THE National Grid Corp. of the Philippines (NGCP) will implement a P13-billion project that will allow more power to be transmitted to Negros Island.
The first stage of the Cebu-Negros-Panay (CNP) 230 kilovolt Backbone Project, which would involve the installation of more submarine cables and overhead lines, is set to be completed in 2015 in time for additional production capacity in Panay in 2016.
With the additional production, Panay is expected to have excess power of 574 megawatts (mw) during peak hours and 692 mw during off-peak periods.
Excess power can also be transmitted to Cebu when needed.
“Cebu is a concentrated area with bigger facilities and more (power) supply is needed,” said lawyer Cynthia Alabanza, NGCP spokesperson.
She said Cebu can get power from other islands in the Visayas because of interconnection in the grid.
Nine generating plants with a combined capacity of 356 mw will be constructed in Panay Island, according to NGCP’s application. “Thus, by 2015, the total capacity of Panay Island will be almost 733 mw.”
Panay Island has a total installed capacity of 493.48 mw and a total dependable capacity of 377.4 mw.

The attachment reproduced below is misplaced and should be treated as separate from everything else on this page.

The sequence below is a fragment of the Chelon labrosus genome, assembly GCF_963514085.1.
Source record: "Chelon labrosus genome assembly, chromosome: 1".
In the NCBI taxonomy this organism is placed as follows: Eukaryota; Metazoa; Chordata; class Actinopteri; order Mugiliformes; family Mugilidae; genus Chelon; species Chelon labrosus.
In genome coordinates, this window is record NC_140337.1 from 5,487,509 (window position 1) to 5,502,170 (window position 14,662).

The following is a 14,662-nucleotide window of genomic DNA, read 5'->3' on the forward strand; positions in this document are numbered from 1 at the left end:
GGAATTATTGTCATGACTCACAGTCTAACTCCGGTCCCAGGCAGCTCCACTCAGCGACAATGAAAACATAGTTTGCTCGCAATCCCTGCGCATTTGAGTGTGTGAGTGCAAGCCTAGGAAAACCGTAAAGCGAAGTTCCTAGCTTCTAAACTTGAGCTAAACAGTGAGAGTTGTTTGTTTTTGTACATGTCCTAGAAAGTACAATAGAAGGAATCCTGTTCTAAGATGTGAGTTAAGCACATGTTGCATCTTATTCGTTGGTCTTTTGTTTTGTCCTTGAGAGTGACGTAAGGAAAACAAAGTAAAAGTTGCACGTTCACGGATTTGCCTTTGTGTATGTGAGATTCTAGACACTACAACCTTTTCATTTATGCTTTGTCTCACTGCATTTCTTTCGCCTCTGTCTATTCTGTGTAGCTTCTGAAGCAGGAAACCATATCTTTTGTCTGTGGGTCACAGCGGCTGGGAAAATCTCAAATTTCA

In a June 24, 2013 decision, the Energy Regulatory Commission approved NGCP’s application for provisional authority to implement the project.
In its eight-page decision, the ERC said it found NGCP’s application “sufficient in form and in substance.”
The CNP 230kv Backbone Project aims to increase the power transfer capability of the submarine cable interconnection between the Provinces of Cebu, Negros and Panay.
Under the project, there will be an extension of the existing 230 kV transmission corridor from the Compostela substation in Cebu to Panay Island.
The backbone project, which is part of the power transmission company's Visayas Grid Development Program, will be implemented in three stages.
The entire project is expected to be completed in 2021, said Hannel Tamayo, NGCP Visayas system planning division project engineer.
If energized at 230kv, the overhead lines will have a transfer capacity of 600 mw per circuit while the submarine cable interconnections will have minimum capacity of 300 mw.
“As a private company, we can build what the grid requires,” Alabanza said.
Tamayo said there is a need to construct new substations and new transmission lines.
He admitted, though, that NGCP has difficulties acquiring right-of-way on properties in urban areas.
Meanwhile, the company is implementing other transmission development projects such as the connection between the cities of Cebu and Mandaue.
A re-routing has to be done via Butuanon River until the Mandaue substation because the original route entailed installing transmission lines along heavily populated areas.
Tamayo also said that the Marcelo Fernan bridge can no longer accommodate another cable to connect to Lapu-Lapu City. NGCP opted to build a submarine cable that stretches about half a kilometer to serve Mactan Electrical Company.
The Cebu-Lapu-Lapu transmission line project is up for bidding as well as the Calungcalung Colon transmission line in Toledo City.